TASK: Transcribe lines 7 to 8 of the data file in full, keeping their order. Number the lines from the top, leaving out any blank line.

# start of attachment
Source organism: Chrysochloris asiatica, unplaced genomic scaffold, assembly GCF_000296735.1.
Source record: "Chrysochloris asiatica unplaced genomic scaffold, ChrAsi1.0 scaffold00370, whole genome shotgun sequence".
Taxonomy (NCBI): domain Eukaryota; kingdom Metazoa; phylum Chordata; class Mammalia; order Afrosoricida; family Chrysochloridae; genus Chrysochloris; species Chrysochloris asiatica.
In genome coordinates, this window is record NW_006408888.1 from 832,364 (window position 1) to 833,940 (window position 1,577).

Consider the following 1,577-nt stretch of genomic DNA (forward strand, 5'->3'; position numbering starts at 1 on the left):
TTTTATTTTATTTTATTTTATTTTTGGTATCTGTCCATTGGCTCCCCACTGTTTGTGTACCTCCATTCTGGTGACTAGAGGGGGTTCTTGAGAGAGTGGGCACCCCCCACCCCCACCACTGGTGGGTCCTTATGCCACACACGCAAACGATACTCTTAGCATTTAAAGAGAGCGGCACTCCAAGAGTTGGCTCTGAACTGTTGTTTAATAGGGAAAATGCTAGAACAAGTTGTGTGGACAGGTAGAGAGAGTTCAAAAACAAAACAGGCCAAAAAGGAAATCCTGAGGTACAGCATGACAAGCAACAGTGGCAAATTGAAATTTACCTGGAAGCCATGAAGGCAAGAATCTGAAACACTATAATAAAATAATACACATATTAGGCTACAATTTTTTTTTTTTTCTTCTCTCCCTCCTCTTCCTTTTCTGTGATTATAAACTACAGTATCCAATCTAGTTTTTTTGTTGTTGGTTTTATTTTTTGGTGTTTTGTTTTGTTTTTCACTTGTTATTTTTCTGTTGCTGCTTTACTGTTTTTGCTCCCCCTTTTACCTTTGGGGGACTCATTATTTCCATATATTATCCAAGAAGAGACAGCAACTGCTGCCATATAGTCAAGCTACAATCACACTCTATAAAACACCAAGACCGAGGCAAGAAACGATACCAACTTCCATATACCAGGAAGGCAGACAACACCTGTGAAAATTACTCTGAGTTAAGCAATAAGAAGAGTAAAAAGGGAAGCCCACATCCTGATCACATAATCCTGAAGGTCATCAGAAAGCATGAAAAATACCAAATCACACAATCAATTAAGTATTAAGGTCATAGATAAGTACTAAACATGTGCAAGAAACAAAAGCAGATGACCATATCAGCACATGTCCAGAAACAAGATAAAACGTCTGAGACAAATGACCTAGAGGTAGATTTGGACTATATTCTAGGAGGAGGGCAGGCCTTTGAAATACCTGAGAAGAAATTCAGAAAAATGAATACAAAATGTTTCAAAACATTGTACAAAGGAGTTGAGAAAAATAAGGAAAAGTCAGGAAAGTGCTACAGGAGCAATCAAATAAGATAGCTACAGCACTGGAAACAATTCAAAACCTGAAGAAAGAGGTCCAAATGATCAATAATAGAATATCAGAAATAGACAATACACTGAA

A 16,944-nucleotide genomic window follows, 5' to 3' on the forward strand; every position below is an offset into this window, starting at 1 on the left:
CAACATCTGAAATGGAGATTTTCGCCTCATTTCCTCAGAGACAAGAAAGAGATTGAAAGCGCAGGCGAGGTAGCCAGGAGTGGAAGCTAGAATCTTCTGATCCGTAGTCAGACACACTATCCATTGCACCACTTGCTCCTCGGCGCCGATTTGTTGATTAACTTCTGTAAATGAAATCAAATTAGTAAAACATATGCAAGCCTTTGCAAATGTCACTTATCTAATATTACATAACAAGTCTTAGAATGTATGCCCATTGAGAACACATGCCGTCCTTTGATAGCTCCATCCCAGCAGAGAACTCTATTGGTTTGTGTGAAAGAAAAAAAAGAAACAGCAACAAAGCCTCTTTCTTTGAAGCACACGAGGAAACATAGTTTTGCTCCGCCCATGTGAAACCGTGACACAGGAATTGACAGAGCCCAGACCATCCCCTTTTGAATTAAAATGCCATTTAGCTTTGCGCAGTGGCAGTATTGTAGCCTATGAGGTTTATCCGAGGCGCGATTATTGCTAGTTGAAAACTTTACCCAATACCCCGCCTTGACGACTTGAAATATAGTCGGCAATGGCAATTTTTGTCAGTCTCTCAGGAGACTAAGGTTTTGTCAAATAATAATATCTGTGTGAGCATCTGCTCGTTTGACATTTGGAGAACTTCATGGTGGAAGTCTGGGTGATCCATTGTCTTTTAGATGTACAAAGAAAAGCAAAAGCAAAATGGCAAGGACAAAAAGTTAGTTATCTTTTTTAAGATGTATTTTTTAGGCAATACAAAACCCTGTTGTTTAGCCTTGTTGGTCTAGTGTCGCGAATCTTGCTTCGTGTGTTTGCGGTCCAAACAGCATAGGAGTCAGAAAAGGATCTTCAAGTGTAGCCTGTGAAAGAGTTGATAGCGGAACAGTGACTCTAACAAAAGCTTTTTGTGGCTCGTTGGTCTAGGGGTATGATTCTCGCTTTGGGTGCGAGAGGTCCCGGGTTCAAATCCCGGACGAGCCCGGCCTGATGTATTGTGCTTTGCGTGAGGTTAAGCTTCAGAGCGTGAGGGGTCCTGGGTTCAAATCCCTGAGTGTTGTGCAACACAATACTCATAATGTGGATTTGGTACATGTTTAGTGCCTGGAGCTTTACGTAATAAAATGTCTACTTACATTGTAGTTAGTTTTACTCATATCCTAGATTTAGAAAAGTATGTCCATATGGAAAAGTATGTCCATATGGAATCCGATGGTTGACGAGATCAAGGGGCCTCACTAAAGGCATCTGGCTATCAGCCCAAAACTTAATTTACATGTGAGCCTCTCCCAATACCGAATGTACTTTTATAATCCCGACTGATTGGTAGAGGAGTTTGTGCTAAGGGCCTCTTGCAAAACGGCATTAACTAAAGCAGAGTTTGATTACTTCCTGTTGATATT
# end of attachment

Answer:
A 16,944-nucleotide genomic window follows, 5' to 3' on the forward strand; every position below is an offset into this window, starting at 1 on the left:
CAACATCTGAAATGGAGATTTTCGCCTCATTTCCTCAGAGACAAGAAAGAGATTGAAAGCGCAGGCGAGGTAGCCAGGAGTGGAAGCTAGAATCTTCTGATCCGTAGTCAGACACACTATCCATTGCACCACTTGCTCCTCGGCGCCGATTTGTTGATTAACTTCTGTAAATGAAATCAAATTAGTAAAACATATGCAAGCCTTTGCAAATGTCACTTATCTAATATTACATAACAAGTCTTAGAATGTATGCCCATTGAGAACACATGCCGTCCTTTGATAGCTCCATCCCAGCAGAGAACTCTATTGGTTTGTGTGAAAGAAAAAAAAGAAACAGCAACAAAGCCTCTTTCTTTGAAGCACACGAGGAAACATAGTTTTGCTCCGCCCATGTGAAACCGTGACACAGGAATTGACAGAGCCCAGACCATCCCCTTTTGAATTAAAATGCCATTTAGCTTTGCGCAGTGGCAGTATTGTAGCCTATGAGGTTTATCCGAGGCGCGATTATTGCTAGTTGAAAACTTTACCCAATACCCCGCCTTGACGACTTGAAATATAGTCGGCAATGGCAATTTTTGTCAGTCTCTCAGGAGACTAAGGTTTTGTCAAATAATAATATCTGTGTGAGCATCTGCTCGTTTGACATTTGGAGAACTTCATGGTGGAAGTCTGGGTGATCCATTGTCTTTTAGATGTACAAAGAAAAGCAAAAGCAAAATGGCAAGGACAAAAAGTTAGTTATCTTTTTTAAGATGTATTTTTTAGGCAATACAAAACCCTGTTGTTTAGCCTTGTTGGTCTAGTGTCGCGAATCTTGCTTCGTGTGTTTGCGGTCCAAACAGCATAGGAGTCAGAAAAGGATCTTCAAGTGTAGCCTGTGAAAGAGTTGATAGCGGAACAGTGACTCTAACAAAAGCTTTTTGTGGCTCGTTGGTCTAGGGGTATGATTCTCGCTTTGGGTGCGAGAGGTCCCGGGTTCAAATCCCGGACGAGCCCGGCCTGATGTATTGTGCTTTGCGTGAGGTTAAGCTTCAGAGCGTGAGGGGTCCTGGGTTCAAATCCCTGAGTGTTGTGCAACACAATACTCATAATGTGGATTTGGTACATGTTTAGTGCCTGGAGCTTTACGTAATAAAATGTCTACTTACATTGTAGTTAGTTTTACTCATATCCTAGATTTAGAAAAGTATGTCCATATGGAAAAGTATGTCCATATGGAATCCGATGGTTGACGAGATCAAGGGGCCTCACTAAAGGCATCTGGCTATCAGCCCAAAACTTAATTTACATGTGAGCCTCTCCCAATACCGAATGTACTTTTATAATCCCGACTGATTGGTAGAGGAGTTTGTGCTAAGGGCCTCTTGCAAAACGGCATTAACTAAAGCAGAGTTTGATTACTTCCTGTTGATATT